Ann Dermatol.  1999 Apr;11(2):75-77. 10.5021/ad.1999.11.2.75.

Purpura Fulminans

Abstract

Purpura fulminans may be seen in three different clinical settings: (1) in the neonatal period from protein C and S deficiencies, (2) during severe bacterial infections such as "sepsis-associated" purpura fulminans, and (3) during the convalescence of an otherwise benign "preparatory" infectious disease most commonly involving the skin. We report a case of a 20-month-old male child with purpura fulminans as a presenting sign of disseminated intravascular coagulopathy (DIC). He had suffered from fever of unknown origin for a month. Although purpura fulminans is not a common disorder to dermatologists, the awareness of this disorder may be the clue to diagnose and treat underlying diseases.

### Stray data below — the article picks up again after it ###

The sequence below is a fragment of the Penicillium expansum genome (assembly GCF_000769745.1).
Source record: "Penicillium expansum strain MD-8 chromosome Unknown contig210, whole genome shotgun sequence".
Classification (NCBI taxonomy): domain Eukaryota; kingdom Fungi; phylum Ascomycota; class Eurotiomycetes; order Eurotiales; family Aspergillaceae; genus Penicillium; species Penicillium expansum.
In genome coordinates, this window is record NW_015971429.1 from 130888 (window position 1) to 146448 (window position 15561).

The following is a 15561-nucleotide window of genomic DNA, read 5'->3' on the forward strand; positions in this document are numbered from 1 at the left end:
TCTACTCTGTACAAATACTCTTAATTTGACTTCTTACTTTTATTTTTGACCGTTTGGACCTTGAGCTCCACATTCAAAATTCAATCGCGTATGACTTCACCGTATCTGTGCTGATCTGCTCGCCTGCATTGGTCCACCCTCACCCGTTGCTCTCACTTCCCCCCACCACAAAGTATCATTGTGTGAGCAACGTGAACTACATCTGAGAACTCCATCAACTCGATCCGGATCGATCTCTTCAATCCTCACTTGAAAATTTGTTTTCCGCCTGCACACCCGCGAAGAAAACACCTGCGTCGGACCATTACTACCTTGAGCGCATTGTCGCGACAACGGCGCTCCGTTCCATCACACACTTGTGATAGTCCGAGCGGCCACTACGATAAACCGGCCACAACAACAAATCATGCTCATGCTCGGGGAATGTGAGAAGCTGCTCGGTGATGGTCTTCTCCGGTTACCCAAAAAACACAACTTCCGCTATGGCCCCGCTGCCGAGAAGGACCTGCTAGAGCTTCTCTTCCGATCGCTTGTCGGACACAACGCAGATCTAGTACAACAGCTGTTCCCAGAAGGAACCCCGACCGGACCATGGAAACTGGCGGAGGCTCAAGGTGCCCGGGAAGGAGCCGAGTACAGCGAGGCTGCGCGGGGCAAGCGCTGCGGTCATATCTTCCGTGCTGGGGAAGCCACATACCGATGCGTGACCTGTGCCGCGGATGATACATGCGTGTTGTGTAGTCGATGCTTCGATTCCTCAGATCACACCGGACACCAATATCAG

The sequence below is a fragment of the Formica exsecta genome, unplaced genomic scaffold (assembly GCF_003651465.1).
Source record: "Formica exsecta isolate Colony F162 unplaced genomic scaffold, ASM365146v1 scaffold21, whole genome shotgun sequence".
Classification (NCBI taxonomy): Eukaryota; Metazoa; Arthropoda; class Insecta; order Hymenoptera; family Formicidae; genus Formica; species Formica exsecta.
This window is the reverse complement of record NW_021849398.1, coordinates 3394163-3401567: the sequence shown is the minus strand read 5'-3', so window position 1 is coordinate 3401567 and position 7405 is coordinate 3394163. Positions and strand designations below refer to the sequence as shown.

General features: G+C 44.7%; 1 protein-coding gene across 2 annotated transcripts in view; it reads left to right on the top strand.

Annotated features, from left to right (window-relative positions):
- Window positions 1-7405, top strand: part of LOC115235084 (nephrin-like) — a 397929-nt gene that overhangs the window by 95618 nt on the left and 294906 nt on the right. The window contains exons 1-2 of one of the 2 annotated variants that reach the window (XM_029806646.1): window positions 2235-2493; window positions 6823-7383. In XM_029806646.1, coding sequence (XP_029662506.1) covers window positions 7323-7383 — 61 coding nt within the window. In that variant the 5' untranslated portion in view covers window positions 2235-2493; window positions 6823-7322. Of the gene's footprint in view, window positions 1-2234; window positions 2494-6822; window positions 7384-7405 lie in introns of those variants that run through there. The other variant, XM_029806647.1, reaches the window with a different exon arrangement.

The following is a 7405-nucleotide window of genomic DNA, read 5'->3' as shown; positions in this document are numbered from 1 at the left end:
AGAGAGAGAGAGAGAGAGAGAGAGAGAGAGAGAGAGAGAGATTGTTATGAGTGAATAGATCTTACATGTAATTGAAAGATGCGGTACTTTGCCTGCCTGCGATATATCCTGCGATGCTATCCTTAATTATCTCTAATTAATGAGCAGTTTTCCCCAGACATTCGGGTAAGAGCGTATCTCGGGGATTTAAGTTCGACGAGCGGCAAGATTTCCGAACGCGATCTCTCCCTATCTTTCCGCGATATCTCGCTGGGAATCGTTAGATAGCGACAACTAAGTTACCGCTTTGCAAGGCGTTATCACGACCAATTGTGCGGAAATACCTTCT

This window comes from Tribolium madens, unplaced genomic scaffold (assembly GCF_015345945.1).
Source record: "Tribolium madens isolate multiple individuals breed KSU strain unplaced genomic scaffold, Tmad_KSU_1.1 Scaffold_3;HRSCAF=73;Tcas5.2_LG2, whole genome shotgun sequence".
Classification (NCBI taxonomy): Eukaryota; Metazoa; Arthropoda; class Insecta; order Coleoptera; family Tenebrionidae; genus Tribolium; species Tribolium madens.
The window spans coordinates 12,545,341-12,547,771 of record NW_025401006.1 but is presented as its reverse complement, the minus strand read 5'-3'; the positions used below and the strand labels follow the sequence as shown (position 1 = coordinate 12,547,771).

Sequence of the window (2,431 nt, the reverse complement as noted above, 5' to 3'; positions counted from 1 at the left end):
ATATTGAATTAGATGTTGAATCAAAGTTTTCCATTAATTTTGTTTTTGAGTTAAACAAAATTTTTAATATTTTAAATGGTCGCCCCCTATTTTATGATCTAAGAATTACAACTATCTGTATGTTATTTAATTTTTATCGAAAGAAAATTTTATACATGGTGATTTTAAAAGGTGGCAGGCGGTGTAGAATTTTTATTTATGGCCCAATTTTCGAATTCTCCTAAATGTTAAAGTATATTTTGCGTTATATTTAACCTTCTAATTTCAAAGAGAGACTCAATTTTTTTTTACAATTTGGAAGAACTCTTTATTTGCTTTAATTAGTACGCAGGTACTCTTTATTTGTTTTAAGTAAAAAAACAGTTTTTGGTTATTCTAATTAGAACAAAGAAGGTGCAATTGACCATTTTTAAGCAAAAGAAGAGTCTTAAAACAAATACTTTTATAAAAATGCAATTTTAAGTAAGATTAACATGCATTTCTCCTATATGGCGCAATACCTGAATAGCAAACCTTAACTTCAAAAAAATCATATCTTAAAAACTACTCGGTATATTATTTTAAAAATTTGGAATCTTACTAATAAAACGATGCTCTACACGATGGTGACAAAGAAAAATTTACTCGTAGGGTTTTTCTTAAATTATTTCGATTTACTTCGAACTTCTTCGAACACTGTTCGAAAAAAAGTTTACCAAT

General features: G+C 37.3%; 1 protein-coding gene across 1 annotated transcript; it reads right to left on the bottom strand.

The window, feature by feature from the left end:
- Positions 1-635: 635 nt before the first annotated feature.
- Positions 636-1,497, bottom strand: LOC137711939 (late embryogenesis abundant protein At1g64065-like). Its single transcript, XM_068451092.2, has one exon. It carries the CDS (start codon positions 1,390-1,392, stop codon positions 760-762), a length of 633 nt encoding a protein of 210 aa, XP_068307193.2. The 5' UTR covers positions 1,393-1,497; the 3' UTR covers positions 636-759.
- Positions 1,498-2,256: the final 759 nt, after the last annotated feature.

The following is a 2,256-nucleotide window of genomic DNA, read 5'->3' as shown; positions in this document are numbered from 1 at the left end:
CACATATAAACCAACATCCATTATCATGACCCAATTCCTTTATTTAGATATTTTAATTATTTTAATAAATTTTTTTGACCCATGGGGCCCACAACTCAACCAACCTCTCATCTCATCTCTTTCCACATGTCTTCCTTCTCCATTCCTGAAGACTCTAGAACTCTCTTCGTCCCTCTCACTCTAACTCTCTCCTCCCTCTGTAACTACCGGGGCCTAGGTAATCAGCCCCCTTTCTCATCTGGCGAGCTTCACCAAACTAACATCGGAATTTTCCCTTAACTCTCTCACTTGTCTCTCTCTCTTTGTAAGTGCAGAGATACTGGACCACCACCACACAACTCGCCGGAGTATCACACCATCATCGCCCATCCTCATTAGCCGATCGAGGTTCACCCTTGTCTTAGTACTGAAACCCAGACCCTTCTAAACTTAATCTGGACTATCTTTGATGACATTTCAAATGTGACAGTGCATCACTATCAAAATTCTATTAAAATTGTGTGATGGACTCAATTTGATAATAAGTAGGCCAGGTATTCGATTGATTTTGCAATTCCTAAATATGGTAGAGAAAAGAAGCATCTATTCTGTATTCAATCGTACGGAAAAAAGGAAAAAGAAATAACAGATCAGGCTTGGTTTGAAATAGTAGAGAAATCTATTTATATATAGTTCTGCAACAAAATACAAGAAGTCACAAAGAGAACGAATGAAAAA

MeSH Terms

Bacterial Infections
Child
Communicable Diseases
Convalescence
Fever of Unknown Origin
Humans
Infant
Male
Protein C
Purpura Fulminans*
Purpura*
Skin
Protein C
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